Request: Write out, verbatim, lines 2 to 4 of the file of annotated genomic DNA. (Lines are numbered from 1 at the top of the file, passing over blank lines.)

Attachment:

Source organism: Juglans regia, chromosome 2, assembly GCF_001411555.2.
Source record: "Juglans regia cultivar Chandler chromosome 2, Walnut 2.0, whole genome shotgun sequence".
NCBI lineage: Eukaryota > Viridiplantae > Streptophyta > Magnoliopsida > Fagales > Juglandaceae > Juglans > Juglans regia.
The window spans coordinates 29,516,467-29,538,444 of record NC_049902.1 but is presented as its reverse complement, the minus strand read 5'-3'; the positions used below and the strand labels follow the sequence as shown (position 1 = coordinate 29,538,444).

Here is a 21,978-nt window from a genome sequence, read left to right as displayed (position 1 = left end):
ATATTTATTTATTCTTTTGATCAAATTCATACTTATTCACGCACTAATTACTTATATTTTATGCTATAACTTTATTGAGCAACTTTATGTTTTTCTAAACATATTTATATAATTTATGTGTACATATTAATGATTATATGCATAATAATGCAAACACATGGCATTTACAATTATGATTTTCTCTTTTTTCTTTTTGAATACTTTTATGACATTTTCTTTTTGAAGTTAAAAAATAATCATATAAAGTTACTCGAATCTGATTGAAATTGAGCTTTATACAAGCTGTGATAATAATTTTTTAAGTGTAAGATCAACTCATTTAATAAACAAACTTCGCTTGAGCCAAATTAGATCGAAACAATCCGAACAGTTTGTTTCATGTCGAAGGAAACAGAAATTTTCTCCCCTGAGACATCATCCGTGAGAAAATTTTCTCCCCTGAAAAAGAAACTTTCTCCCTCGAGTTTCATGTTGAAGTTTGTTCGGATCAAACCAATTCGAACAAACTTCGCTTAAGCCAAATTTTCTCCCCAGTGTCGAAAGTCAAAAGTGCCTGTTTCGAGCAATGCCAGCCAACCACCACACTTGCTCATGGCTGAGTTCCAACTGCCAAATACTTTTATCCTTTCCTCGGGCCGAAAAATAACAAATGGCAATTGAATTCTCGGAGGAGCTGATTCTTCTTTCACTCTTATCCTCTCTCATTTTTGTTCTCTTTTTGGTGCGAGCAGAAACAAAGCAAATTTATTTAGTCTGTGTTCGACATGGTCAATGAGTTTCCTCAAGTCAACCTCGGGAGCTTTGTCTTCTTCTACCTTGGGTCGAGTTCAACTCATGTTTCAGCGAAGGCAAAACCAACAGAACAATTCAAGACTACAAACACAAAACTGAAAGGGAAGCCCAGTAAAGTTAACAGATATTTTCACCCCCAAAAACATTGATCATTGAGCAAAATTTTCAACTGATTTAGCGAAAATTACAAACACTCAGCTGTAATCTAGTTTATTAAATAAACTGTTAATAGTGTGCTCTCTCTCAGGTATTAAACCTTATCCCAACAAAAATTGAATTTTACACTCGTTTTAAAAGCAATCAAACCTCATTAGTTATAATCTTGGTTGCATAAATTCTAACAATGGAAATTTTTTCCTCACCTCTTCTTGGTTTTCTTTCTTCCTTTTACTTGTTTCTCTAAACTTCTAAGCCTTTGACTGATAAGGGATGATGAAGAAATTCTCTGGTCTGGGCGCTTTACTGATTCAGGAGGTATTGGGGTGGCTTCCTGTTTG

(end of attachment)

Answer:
Source record: "Juglans regia cultivar Chandler chromosome 2, Walnut 2.0, whole genome shotgun sequence".
NCBI lineage: Eukaryota > Viridiplantae > Streptophyta > Magnoliopsida > Fagales > Juglandaceae > Juglans > Juglans regia.
The window spans coordinates 29,516,467-29,538,444 of record NC_049902.1 but is presented as its reverse complement, the minus strand read 5'-3'; the positions used below and the strand labels follow the sequence as shown (position 1 = coordinate 29,538,444).